To be fair many LCD screens fare far worse in this respect, but the Hitachi certainly disappoints against a number of plasma rivals – and this contrast issue is definitely one of the image features that we’re starting to associate with ALIS.
Another is a rather muted look to colours. We said before that the P50T01U’s colour toning is very good, and so it is; but at the same time the picture just doesn’t enjoy the same dynamism that we’re accustomed to seeing from the best plasma and especially LCD TVs out there.
Also very disappointing is the P50T01U’s susceptibility to one of plasma technology’s oldest problems: fizzing noise over horizontal motion. This can be particularly clearly seen over skin tones, such as those on show during the tracking shots across close-ups of the key characters at the start of The Fellowship of the Ring. It affects standard definition more than high definition, but HD certainly isn’t immune.
Another issue affecting standard definition is noise, with many digital tuner broadcasts looking rather ‘alive’ with subtle dot crawl.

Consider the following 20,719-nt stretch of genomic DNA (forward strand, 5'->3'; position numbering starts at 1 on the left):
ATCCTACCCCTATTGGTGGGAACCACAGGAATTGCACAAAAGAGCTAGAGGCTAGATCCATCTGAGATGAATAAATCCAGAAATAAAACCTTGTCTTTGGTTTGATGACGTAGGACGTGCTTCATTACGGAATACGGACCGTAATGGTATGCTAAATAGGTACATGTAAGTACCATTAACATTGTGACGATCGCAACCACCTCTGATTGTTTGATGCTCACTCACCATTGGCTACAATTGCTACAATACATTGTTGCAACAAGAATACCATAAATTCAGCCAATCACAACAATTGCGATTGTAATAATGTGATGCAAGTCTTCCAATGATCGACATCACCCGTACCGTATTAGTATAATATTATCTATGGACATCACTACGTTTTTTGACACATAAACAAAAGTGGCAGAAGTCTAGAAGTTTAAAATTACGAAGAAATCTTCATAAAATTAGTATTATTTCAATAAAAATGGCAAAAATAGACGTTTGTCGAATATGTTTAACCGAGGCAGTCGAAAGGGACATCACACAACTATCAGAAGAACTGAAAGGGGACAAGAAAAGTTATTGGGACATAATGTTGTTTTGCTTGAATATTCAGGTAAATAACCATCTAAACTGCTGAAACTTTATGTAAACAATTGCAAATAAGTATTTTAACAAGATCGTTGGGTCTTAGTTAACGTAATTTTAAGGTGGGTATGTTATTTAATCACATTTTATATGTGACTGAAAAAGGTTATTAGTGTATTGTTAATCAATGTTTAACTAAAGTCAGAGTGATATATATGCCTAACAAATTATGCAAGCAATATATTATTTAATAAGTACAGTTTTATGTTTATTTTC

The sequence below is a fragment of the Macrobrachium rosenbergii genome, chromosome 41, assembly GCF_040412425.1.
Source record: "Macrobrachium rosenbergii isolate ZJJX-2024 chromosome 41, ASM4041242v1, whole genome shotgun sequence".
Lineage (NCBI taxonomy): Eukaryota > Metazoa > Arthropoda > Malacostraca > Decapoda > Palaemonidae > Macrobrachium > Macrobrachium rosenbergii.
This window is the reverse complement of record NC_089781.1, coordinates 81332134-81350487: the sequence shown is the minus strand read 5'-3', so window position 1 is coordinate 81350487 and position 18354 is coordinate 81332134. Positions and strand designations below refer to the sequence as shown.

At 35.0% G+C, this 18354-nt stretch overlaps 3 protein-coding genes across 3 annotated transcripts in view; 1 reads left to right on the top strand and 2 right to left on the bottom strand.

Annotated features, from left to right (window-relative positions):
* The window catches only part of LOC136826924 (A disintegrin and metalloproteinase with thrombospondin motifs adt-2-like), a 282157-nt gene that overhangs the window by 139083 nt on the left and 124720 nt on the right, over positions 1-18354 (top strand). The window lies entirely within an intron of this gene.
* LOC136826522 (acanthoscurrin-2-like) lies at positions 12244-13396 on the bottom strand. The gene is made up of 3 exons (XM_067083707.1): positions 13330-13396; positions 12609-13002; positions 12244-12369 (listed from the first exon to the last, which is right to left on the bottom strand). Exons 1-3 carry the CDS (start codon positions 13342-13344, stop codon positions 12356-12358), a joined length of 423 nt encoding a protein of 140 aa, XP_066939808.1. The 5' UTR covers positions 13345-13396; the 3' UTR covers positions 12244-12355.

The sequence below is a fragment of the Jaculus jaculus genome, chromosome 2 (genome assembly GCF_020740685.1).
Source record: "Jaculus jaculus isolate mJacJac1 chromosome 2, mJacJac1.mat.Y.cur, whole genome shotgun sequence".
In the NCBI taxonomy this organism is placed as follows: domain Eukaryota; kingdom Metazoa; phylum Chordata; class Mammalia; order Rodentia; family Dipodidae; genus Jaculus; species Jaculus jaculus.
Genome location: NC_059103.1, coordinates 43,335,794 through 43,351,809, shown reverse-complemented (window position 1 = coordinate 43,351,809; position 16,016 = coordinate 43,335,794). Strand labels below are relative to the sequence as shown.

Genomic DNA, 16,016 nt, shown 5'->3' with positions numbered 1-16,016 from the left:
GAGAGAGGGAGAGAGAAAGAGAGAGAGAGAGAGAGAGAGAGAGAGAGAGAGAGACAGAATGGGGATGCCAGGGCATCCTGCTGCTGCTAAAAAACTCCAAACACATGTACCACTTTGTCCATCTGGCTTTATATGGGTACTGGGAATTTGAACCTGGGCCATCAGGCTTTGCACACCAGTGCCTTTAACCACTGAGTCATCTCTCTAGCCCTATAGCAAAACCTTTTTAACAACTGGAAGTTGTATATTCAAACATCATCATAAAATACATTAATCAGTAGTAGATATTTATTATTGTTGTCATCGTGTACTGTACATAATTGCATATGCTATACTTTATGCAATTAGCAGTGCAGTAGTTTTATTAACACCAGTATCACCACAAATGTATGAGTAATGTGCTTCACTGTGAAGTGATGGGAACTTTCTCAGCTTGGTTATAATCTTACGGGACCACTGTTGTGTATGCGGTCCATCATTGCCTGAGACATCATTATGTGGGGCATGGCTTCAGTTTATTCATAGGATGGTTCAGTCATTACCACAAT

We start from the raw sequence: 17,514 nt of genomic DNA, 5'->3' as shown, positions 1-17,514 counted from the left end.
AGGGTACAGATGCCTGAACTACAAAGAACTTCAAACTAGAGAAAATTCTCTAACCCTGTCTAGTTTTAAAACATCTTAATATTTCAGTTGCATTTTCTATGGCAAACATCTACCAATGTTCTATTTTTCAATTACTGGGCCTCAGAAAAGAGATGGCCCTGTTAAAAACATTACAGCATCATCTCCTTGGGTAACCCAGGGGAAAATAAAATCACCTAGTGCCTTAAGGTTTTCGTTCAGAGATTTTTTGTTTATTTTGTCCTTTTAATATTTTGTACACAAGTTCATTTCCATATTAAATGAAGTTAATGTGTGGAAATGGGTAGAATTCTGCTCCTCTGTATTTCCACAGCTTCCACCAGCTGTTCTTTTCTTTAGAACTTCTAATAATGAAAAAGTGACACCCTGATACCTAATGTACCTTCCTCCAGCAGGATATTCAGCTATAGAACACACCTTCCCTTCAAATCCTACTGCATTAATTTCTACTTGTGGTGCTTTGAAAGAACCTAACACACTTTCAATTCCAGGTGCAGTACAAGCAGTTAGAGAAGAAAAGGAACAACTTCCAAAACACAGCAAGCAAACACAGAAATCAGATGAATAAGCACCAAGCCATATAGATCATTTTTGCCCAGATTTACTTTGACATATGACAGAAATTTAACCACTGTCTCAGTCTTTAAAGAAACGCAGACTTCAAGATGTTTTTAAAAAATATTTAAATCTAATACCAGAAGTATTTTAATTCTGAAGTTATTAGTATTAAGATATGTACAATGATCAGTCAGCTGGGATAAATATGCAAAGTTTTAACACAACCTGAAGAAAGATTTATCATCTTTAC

With its extravagant feature count, glamour-puss looks, reams of connections and really quite astonishingly low £1120 price, we really, really wanted to like Hitachi’s P50T01U. But while it’s probably just about worth considering if you’re really obsessed with getting the maximum screen size return for your buck, if it was our money we’d be trying to save a bit more to step up to something rather better. And our message for Hitachi would be that maybe just maybe it’s time to kiss ALIS good night…
How we test televisions
We test every TV we review thoroughly over an extended period of time. We use industry standard tests to compare features properly. We’ll always tell you what we find. We never, ever, accept money to review a product.
Score in detail
Image Quality 6
Sound Quality 8